Connected Home Research Council study indicates electrical contractors should offer easy-to-understand products with discrete functionality that can be linked to a centralized network
Although the “connected home” concept has drawn considerable attention in recent years, homeowners don't seem to be ready for widespread adoption just yet. In fact, interest in whole-home control among consumers has not increased in the United States since 2005, says CABA's Connected Home Research Council in its recent “2008 State of The Connected Home Market Study.” According to the report, only about 5% of mass market consumers have a strong interest in using “technology” for home “automation” or “control.” However, a substantial minority suggest they would use home control products that offer compelling benefits, are simple to operate, and are compatible with their lifestyles. While they don't seem to be overly interested in the general idea of using technology for home management, the study indicates that mass market consumers continue to be interested in specific products, especially those used for home security, home energy management, household communication, and paying bills.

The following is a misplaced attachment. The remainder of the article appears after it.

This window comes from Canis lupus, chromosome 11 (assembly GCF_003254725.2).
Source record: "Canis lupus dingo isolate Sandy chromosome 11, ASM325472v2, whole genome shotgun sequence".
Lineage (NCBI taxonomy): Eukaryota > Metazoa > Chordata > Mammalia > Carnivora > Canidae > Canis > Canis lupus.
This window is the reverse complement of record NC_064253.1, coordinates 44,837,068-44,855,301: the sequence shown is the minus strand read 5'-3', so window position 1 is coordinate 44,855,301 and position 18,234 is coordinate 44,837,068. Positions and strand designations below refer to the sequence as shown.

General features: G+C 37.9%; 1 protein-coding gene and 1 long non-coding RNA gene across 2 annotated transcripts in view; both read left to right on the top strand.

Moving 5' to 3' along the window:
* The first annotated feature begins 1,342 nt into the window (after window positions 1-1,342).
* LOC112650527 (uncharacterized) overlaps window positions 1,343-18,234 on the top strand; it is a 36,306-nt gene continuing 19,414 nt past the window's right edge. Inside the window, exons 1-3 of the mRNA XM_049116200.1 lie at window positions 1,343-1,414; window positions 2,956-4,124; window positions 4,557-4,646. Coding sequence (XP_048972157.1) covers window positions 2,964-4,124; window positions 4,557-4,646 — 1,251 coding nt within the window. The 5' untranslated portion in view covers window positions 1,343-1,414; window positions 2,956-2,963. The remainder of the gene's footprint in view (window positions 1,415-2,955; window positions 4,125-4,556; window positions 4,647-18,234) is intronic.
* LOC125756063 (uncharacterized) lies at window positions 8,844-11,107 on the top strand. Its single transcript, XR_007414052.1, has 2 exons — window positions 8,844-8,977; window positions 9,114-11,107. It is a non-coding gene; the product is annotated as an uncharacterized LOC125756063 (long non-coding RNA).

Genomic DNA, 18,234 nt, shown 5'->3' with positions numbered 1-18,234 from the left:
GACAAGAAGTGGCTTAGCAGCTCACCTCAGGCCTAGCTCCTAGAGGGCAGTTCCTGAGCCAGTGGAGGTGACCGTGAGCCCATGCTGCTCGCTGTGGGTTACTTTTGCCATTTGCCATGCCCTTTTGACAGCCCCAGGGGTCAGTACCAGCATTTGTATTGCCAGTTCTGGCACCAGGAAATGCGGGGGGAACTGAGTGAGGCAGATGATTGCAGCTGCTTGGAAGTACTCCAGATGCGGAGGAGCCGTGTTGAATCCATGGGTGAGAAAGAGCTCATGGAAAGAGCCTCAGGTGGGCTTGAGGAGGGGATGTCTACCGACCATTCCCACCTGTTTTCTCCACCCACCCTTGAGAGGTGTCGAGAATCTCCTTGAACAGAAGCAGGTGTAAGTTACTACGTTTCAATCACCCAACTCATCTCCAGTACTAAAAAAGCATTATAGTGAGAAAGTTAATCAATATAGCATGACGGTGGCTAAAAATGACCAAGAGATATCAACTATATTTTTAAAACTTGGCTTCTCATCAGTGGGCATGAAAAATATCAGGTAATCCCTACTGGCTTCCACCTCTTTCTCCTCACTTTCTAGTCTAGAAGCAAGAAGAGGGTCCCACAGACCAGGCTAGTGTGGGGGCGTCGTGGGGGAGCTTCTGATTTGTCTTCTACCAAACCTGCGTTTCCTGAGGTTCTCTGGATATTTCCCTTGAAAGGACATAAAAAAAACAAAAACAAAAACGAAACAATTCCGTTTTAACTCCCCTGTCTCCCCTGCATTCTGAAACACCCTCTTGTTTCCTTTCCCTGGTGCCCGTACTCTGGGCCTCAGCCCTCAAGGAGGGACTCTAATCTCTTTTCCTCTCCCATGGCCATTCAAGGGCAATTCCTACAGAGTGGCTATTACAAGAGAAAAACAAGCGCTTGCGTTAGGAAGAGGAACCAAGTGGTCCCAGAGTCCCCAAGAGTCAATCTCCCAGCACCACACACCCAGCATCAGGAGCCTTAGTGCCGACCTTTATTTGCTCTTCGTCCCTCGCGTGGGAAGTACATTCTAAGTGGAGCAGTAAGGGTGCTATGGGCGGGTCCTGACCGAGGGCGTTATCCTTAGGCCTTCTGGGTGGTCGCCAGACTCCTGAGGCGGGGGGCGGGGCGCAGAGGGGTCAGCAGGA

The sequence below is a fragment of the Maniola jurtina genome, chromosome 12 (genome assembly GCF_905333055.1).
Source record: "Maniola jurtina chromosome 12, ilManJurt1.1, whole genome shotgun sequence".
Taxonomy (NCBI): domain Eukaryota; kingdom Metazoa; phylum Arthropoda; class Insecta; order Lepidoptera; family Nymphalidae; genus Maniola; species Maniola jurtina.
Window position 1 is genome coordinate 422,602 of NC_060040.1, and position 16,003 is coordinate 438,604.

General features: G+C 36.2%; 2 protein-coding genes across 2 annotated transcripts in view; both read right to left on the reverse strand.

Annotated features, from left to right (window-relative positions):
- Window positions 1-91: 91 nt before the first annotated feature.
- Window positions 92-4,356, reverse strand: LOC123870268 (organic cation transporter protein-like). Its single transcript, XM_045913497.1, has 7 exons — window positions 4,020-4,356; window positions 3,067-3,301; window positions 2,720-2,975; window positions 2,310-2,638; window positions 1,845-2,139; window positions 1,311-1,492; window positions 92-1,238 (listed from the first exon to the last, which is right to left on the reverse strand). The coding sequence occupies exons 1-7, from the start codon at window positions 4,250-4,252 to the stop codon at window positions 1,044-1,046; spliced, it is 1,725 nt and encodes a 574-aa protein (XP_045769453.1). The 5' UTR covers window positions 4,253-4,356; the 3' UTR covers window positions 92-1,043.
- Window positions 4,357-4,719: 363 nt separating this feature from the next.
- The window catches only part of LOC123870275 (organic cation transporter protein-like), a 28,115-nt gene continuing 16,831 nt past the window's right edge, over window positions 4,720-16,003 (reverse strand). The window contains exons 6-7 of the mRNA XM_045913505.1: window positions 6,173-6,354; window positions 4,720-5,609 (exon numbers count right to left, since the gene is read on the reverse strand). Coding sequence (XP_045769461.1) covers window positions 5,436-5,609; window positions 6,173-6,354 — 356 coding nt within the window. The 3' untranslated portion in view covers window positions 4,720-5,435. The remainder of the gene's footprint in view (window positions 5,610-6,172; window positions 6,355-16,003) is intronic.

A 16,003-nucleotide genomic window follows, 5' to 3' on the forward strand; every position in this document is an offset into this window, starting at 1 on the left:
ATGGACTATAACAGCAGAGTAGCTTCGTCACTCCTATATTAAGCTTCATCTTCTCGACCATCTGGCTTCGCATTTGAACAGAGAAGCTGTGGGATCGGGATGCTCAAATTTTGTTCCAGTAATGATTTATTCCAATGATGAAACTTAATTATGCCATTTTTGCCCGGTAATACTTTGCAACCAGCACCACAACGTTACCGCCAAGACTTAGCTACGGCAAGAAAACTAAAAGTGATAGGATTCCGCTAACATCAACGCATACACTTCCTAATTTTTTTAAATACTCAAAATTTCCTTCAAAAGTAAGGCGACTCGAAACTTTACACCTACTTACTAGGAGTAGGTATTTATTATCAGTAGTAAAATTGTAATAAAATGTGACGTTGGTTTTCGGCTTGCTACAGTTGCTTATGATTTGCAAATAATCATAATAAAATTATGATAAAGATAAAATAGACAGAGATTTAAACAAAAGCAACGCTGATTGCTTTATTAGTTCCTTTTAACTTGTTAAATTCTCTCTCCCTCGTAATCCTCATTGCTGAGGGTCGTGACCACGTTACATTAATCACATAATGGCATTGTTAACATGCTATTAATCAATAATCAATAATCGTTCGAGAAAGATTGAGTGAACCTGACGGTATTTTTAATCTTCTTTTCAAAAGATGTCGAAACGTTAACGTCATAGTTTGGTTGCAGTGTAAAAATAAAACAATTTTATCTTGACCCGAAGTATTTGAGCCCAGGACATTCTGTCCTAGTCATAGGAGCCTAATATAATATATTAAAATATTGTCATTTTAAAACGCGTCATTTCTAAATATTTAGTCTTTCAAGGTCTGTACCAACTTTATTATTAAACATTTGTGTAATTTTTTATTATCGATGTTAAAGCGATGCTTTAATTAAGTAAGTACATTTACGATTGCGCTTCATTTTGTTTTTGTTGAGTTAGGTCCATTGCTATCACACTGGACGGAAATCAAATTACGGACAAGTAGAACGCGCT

Confirming this trend, security systems, programmable thermostats, and built-in high-speed Internet are found in more than half of all homes built in the year 2000 or later. By contrast, energy monitoring/control and lighting control are included in one-fifth or fewer residences built in 2000 or later. To make home control and automation appealing to mass market consumers, electrical contractors should offer easy-to-understand products with discrete functionality that can be linked to a centralized network, ultimately evolving their customers into a connected home experience.
Connected Home Research ©2008 Internet Home Alliance Research Council, Inc. All rights reserved.